Get comfortable with promotion
In 2009, I advertised Everflame on craigslist under the free section. It was completely against the policy of the website, and the ad was taken down soon after, but I received a lot of downloads from it. In fact, I spent a lot of time that year finding places that I could post about Everflame online. I joined online fantasy communities just to talk about Everflame, and I filled out every free book listing I could find. I sent bookmarks to local bookstores. I did anything and everything I could think of that was within my meager budget. To this day, promotion is something I’m constantly looking to improve upon. My most recent ideas have been contests to promote fan interaction and I’ve also tried creating Everflame themed internet memes. (You never know what might end up going viral)
Never give up and never stop improving
All told, the number one thing that self-publishing has taught me is that you can never give up. You never know when or where your break might come, but you’d better be ready for it and willing to fight for it. I love writing, and because I have that love I know I will continue to work at and improve my craft. If you love writing, and are considering self-publishing your work, remember Densa at the end of Everflame 4: As the Darkness Waits.
I go forth with my love, knowing nothing can stop me now.
ORIGINALLY POSTED 7/10/2014
I have received comments and questions from readers in regard to some of the names that I use in the Everflame series, and I thought it might make for a good blog post to divulge how I created certain character names. Names such as Tomas and Ben Floyd have no real meaning behind them, they just happened to be the names that popped into my head at the time I was creating the characters. Names such as Evercloud have meaning, but are also explained in the books. “You are a mystery, my son, like a cloud that continues forever. No one can see through to what lies on the other side.” Yet, there are names that I chose for certain characters that were chosen with reason and purpose that the books don’t necessarily explain with clarity. You may have guessed at why I chose certain names, (if you have some knowledge of Latin, the meaning of a name like Lithlillian becomes obvious) but I figured I’d take out the guesswork on a few names for you. So, here… we… go.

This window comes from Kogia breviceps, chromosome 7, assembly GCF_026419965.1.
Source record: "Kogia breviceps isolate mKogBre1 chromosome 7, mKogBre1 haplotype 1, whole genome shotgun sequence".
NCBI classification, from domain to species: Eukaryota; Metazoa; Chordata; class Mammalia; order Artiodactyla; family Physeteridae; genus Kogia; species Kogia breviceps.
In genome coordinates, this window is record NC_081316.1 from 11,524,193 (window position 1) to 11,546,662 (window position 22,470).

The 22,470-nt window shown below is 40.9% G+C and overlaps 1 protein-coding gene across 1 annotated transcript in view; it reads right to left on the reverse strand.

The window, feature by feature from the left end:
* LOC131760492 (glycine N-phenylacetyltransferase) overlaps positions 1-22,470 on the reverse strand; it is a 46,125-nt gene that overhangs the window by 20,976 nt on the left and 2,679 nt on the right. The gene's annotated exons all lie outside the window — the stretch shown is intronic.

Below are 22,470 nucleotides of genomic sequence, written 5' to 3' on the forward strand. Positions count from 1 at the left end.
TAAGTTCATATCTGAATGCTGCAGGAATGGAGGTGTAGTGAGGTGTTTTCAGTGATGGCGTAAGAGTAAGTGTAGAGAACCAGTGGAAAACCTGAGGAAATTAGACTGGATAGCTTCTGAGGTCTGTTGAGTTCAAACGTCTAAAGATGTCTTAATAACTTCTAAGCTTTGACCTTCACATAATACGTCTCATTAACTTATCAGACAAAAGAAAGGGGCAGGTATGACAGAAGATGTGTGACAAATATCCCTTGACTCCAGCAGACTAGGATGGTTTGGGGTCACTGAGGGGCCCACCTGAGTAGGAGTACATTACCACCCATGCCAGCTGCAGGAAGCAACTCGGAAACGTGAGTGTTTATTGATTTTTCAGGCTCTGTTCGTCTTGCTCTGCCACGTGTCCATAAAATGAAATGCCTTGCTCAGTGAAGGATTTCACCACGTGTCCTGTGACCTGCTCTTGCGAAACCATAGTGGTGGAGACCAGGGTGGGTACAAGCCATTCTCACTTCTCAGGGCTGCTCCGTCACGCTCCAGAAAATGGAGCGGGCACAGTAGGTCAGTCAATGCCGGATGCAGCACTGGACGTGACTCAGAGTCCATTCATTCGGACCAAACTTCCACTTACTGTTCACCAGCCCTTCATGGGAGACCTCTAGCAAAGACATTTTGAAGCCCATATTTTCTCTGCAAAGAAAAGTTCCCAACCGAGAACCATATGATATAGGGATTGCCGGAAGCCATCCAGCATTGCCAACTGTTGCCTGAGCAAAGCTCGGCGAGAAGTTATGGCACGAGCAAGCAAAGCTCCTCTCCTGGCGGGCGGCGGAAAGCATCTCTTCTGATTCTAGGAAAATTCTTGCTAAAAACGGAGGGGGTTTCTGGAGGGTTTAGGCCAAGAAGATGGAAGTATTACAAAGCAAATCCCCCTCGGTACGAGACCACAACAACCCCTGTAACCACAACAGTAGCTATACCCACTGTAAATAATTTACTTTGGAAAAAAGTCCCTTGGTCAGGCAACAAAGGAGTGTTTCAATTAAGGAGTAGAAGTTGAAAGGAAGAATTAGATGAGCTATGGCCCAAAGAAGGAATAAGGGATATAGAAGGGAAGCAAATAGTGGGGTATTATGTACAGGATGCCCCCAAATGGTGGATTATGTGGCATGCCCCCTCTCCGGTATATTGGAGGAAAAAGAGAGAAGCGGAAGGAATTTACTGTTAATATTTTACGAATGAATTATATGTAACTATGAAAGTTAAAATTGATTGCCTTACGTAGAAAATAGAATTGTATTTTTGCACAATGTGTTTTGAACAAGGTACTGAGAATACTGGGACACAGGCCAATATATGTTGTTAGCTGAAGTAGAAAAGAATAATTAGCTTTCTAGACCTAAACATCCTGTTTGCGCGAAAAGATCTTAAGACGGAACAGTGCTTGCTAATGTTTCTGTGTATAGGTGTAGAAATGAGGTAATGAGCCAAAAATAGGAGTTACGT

The Daughters of Earth and Sun
There is no great mystery involved in how I named these characters. However, I was looking for more than just simple feminine names. I did want names that sounded feminine, but that were also grounded in meanings associated with the earth aspect that each daughter represents.
Harena – the word is Latin and means “grains of sand” or “a sandy land.” As I’ve already said. There is no great mystery as to why I chose this.
Dendrata – dendro- is a Greek prefix meaning “tree.” I simply changed the end of the word to make it sound like a woman’s name.
Nivalia – nivalis in Latin means “snowy.” Again, I made a slight change to the word.
Tallulah – is of Native American origin, and the meaning of Tallulah is "leaping water."
Aella – Means "whirlwind" in Greek.
Lithlillian – litho- is a prefix meaning “stone.” (Are you seeing a pattern here?) I thought Lithlillian sounded melodic.
Selva – selva is Portuguese and means “tropical rain forest” or “jungle.”
Amber – Amber is a semi-precious gem formed of fossilized tree resin, and the name may refer either to the gem itself or to its color. In the Hindi language, Amber is derived from Sanskrit, and means "the sky."
Other notable language derivatives:
King Aplistia – aplistia is Greek for “greed.”
The Kingdom of Nefas – nefas is Latin for “wickedness.”
Have any questions about other names in the Everflame series? Leave a comment and I promise I’ll answer your question.